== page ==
The untold truth of Gillian Anderson

You probably know her best from the Fox network's longstanding cult sci-fi dramedy, The X-Files, or perhaps you've seen her in The Fall, the British/Irish crime drama that's currently available streaming on Netflix for American viewers. No matter how you know her, American/English actress, Gillian Anderson is sure to have left an impression for her unique beauty, grace, and talent.

As often happens when gorgeous, talented women do sci-fi, Anderson has enjoyed a dedicated male fan base over the last few decades. What's special, though, is that she has also become a feminist role model for her strong female lead roles and her extensive charity work. In fact last year, Bustle declared her portrayal of The X-Files' Dana Scully character to be "one of TV's greatest feminist role models." Men, women—everyone loves her!

And perhaps it's because even though she is the pinnacle of beauty and talent, she is very open with the fact that she has lived a less-than-perfect and storied life. She is a TV, stage, and movie star (as well as a mother of three, according to The Guardian) who is brave enough to show her imperfections along with her beauty, and we love her for it!

Chicago born, British bred

Gillian Anderson entered the world through a Chicago hospital in 1968 to computer analyst, Rosemary and production company owner, Homer Anderson. Although she was an Illinois baby, Anderson and her parents soon ended up in London for nearly a decade, where her father attended the London School of Film Technique.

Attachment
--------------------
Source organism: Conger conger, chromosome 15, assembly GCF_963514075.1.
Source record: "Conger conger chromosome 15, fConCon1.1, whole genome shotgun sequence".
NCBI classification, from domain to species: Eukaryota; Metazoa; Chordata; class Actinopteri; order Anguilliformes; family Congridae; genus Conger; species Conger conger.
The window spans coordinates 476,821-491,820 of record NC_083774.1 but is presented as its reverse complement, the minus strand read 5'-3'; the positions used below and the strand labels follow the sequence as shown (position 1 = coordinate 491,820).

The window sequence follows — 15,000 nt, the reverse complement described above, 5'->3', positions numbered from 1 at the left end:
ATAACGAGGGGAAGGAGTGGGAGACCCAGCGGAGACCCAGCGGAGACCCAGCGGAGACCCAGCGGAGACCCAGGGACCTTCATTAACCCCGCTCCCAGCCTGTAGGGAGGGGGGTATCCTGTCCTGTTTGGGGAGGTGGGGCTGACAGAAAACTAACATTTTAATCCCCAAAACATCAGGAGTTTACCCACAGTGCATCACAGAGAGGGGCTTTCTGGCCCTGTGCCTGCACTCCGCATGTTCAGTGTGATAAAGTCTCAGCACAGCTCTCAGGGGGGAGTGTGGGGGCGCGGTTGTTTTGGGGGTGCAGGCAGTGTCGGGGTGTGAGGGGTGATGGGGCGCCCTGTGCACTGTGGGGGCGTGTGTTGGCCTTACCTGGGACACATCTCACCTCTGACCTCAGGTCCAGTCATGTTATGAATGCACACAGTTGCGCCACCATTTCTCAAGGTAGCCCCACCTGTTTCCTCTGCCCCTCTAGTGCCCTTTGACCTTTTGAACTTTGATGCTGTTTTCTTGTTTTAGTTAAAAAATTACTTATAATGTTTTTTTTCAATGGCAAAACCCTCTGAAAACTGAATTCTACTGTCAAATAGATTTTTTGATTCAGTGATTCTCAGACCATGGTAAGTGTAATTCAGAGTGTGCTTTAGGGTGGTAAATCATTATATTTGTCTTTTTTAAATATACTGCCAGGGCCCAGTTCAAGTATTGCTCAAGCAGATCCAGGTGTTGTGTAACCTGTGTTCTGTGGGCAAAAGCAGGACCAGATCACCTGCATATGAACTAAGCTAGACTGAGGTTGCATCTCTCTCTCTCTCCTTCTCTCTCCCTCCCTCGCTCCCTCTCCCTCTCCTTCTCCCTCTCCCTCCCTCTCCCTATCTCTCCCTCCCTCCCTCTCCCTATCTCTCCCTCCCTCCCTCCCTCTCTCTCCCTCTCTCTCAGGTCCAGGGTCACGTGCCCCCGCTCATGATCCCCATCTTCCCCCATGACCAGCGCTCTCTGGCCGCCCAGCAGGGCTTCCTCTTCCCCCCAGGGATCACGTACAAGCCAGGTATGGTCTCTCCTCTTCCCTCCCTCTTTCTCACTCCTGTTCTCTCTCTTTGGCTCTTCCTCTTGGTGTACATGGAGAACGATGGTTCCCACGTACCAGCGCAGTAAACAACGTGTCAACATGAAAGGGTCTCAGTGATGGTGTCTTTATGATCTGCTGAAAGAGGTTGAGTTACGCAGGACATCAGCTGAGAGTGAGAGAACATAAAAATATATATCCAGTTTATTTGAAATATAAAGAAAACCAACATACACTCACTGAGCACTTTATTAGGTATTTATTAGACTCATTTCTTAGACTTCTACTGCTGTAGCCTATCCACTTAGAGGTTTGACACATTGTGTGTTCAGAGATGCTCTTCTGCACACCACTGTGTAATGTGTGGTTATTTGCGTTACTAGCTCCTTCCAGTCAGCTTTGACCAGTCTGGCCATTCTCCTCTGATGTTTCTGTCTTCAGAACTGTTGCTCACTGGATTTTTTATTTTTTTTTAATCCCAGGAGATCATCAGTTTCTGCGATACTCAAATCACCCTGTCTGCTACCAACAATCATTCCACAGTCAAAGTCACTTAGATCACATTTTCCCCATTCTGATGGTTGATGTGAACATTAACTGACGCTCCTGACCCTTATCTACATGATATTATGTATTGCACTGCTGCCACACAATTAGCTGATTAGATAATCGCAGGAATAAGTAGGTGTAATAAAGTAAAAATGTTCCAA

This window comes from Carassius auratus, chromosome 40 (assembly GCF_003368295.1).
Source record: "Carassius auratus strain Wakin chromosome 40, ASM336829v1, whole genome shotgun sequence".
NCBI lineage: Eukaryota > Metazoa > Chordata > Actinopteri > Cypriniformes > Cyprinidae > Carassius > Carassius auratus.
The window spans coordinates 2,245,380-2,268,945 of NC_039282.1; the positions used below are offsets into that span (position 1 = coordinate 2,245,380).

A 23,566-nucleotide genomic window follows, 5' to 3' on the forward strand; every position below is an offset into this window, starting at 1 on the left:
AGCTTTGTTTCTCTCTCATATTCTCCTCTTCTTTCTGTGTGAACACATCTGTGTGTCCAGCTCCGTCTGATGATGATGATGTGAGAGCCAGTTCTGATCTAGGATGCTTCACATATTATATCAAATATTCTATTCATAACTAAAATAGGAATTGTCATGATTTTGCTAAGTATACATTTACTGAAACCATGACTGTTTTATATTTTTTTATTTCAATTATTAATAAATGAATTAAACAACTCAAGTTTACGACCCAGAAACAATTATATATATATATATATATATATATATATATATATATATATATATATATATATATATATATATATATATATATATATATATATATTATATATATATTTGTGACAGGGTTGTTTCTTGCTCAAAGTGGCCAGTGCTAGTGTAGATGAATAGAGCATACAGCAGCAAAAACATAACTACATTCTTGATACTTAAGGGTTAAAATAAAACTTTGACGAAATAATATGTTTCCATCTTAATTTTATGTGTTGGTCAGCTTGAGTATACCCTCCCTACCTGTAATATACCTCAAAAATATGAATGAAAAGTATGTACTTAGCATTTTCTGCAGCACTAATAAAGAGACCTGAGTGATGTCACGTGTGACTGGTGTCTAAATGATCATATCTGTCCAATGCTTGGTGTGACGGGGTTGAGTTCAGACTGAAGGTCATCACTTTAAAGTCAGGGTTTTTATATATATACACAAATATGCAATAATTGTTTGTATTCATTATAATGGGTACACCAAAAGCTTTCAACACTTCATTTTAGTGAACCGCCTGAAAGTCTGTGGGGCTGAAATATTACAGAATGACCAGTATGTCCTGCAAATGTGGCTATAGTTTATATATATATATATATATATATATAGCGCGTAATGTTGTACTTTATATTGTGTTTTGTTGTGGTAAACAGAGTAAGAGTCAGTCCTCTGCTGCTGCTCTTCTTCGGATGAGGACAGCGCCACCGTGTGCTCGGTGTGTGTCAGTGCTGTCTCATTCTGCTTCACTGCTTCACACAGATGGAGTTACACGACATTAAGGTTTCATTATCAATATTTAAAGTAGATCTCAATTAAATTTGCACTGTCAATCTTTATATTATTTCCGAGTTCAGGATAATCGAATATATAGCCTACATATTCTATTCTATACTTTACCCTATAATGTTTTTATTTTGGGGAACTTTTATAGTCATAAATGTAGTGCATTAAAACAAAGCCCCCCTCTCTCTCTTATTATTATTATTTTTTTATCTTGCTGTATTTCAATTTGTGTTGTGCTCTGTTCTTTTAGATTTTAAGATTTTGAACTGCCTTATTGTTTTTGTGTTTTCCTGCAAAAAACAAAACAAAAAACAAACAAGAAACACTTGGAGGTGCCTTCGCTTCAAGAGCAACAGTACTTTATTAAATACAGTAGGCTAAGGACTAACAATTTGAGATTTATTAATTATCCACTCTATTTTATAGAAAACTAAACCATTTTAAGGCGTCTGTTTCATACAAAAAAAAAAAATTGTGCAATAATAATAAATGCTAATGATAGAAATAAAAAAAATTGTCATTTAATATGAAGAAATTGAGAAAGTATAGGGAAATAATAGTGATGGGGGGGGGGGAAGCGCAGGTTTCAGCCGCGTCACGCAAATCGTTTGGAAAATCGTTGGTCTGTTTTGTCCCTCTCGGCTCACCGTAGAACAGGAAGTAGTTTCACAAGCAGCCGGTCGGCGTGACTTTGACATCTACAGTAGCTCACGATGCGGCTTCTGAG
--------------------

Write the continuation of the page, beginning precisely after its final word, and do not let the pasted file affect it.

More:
In a profile by NPR, Anderson confirms that her family moved back to the U.S. when she was 11, and she then went to an American high school (where she was in her first play!) and then spent many years acting in the U.S. and Canada.

Anderson has lived in the UK for the last several years, and considers herself to be both British and American. "In my mind, [London] was home," she told NPR, ". . . London was always going to continue to be in my life as an adult and I knew that."

She was a teenage punk

In the 2013 profile by NPR, Anderson explains why she was voted "most likely to be arrested" in high school, and why that prediction ended up coming true: "I got my nose pierced and I started to shave my head and dye my hair and wear a lot of black. And so I looked like somebody that might be arrested . . . I was a bit of a class clown, usually the one that people would get to do the things that they were afraid to get in trouble for. So the mixture of those two things contributed, no doubt, to that vote." Do all class clowns grow up to be Emmy-winning actresses? Certainly not! But this one did.

She elaborates: "And, in fact, on graduation night, I was arrested . . . I had a boyfriend at the time who was a couple centuries older than I was and I'd convinced him that we should go and glue the locks of the school so that people couldn't get in in the morning. And lo and behold, they had a security guard because it was graduation night and they were concerned that idiots like me might try and do something like that."

Maybe it's because she lived a varied, imperfect life as a teenager (let's face it, she wasn't exactly America's sweetheart back then) that she's able to play complicated characters now with such believability.

She never meant to be a TV star

Anderson told in 2014 that she never intended to work in TV. Her education and most of her experience was in stage acting, having attended the BFA program in acting at DePaul University in Chicago, and she loved the "'moment to moment' focus that takes place in live theatre. "First of all I swore I'd never move to Los Angeles and once I did I swore I'd never do television," she said to interviewers.